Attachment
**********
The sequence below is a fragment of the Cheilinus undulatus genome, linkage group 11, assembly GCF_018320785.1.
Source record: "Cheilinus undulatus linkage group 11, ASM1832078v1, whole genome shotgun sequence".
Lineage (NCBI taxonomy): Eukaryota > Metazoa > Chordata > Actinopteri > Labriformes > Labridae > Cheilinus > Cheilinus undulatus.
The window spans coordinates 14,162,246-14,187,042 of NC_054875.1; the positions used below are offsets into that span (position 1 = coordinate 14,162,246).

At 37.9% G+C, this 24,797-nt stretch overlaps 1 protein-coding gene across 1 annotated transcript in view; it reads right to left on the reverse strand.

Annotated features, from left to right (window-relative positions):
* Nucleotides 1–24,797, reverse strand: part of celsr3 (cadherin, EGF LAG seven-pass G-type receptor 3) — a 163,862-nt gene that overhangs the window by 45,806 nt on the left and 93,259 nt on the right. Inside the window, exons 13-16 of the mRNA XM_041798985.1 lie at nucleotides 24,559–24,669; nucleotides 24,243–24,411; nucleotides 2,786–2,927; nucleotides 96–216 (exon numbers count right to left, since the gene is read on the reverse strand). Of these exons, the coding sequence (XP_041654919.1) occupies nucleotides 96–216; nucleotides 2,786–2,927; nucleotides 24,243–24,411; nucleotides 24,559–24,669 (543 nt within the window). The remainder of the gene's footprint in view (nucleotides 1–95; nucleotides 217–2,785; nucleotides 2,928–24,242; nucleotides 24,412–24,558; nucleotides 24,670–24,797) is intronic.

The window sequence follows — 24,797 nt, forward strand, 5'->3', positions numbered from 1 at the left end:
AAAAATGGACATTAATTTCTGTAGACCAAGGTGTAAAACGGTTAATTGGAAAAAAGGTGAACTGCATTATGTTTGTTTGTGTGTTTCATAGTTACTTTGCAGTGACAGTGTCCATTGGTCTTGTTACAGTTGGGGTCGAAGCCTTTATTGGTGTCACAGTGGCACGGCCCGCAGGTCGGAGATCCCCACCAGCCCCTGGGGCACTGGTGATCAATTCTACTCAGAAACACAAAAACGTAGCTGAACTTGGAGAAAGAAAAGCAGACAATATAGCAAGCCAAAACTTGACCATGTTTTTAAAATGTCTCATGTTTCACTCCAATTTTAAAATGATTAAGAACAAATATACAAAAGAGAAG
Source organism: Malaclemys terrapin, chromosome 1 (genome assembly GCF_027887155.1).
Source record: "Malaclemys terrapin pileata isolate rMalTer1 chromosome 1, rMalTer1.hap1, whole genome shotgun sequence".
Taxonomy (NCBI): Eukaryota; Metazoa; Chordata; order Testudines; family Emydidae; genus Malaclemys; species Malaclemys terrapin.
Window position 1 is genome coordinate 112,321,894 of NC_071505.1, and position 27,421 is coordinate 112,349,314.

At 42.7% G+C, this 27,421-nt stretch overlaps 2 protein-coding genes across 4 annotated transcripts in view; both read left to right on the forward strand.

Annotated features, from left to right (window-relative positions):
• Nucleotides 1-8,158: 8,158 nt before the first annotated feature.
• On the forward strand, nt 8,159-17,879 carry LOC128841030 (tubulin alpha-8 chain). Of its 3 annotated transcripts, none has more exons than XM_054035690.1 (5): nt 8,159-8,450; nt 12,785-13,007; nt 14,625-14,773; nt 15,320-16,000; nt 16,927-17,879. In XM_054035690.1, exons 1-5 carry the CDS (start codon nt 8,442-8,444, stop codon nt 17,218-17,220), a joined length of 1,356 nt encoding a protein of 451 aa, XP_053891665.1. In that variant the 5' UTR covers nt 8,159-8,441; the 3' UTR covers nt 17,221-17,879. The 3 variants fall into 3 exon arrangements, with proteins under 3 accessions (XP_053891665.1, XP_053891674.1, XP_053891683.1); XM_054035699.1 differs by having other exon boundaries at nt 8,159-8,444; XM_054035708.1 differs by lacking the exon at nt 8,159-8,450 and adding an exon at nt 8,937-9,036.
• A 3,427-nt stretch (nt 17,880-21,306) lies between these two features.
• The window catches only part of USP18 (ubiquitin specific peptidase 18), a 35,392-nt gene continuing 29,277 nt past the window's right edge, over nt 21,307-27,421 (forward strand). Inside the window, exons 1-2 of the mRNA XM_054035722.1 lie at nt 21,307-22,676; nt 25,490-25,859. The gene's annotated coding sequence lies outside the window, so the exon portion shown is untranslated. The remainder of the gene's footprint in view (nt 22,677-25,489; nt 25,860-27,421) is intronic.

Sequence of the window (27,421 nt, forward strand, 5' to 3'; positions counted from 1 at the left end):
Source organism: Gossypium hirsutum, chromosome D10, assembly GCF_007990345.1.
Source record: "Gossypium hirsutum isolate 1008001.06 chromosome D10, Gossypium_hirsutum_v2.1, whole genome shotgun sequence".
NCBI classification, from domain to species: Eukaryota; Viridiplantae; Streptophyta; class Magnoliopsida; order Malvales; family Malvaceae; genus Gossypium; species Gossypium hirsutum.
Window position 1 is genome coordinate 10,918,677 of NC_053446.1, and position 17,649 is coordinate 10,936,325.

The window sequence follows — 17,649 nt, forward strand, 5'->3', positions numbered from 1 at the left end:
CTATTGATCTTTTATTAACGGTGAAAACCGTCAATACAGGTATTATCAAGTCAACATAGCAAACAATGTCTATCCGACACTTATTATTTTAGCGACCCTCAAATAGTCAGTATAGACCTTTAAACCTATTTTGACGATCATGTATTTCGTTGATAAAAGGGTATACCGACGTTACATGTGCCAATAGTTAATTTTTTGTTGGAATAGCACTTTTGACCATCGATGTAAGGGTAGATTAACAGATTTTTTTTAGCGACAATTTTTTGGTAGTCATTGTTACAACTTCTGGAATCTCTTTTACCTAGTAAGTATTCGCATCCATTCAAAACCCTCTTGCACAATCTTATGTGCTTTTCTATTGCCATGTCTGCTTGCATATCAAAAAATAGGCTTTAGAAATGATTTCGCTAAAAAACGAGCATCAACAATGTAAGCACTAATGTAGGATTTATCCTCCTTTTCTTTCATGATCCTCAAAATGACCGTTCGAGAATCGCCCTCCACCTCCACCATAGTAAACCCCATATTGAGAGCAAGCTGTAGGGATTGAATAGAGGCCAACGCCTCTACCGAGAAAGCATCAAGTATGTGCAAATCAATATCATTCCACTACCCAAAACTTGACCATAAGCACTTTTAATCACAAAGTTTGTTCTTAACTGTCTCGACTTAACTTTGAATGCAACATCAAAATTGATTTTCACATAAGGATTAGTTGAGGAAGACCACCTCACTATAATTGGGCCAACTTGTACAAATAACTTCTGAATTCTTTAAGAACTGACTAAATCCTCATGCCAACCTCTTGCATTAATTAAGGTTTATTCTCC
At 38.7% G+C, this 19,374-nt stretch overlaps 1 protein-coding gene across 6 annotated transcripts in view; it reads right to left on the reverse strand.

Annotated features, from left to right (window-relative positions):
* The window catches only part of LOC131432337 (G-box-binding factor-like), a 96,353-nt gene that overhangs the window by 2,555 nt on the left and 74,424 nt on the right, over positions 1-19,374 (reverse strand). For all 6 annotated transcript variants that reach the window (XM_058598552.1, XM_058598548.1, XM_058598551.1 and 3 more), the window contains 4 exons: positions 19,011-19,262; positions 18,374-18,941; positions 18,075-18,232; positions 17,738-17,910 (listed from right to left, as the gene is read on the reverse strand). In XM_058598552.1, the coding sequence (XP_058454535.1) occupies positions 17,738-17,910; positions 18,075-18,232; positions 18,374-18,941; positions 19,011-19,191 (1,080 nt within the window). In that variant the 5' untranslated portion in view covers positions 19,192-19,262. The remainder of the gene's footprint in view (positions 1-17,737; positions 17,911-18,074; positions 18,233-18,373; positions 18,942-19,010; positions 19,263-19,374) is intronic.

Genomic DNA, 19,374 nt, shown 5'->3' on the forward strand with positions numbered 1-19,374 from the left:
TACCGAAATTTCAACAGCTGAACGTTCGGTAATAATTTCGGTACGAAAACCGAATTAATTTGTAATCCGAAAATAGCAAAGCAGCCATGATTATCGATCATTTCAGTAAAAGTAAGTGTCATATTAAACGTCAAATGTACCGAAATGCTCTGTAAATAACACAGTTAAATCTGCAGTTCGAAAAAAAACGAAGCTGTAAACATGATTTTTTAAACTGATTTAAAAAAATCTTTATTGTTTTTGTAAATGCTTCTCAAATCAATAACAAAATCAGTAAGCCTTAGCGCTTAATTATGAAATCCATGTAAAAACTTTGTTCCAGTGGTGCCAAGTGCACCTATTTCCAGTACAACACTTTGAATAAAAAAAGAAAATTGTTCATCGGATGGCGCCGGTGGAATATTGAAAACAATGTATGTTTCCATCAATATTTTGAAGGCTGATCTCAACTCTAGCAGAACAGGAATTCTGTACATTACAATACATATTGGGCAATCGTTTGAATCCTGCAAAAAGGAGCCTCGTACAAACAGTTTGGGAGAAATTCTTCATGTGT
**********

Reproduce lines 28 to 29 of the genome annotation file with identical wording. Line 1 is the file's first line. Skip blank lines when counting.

Annotated features, from left to right (window-relative positions):
* The window catches only part of LOC131432337 (G-box-binding factor-like), a 96,353-nt gene that overhangs the window by 2,555 nt on the left and 74,424 nt on the right, over positions 1-19,374 (reverse strand). For all 6 annotated transcript variants that reach the window (XM_058598552.1, XM_058598548.1, XM_058598551.1 and 3 more), the window contains 4 exons: positions 19,011-19,262; positions 18,374-18,941; positions 18,075-18,232; positions 17,738-17,910 (listed from right to left, as the gene is read on the reverse strand). In XM_058598552.1, the coding sequence (XP_058454535.1) occupies positions 17,738-17,910; positions 18,075-18,232; positions 18,374-18,941; positions 19,011-19,191 (1,080 nt within the window). In that variant the 5' untranslated portion in view covers positions 19,192-19,262. The remainder of the gene's footprint in view (positions 1-17,737; positions 17,911-18,074; positions 18,233-18,373; positions 18,942-19,010; positions 19,263-19,374) is intronic.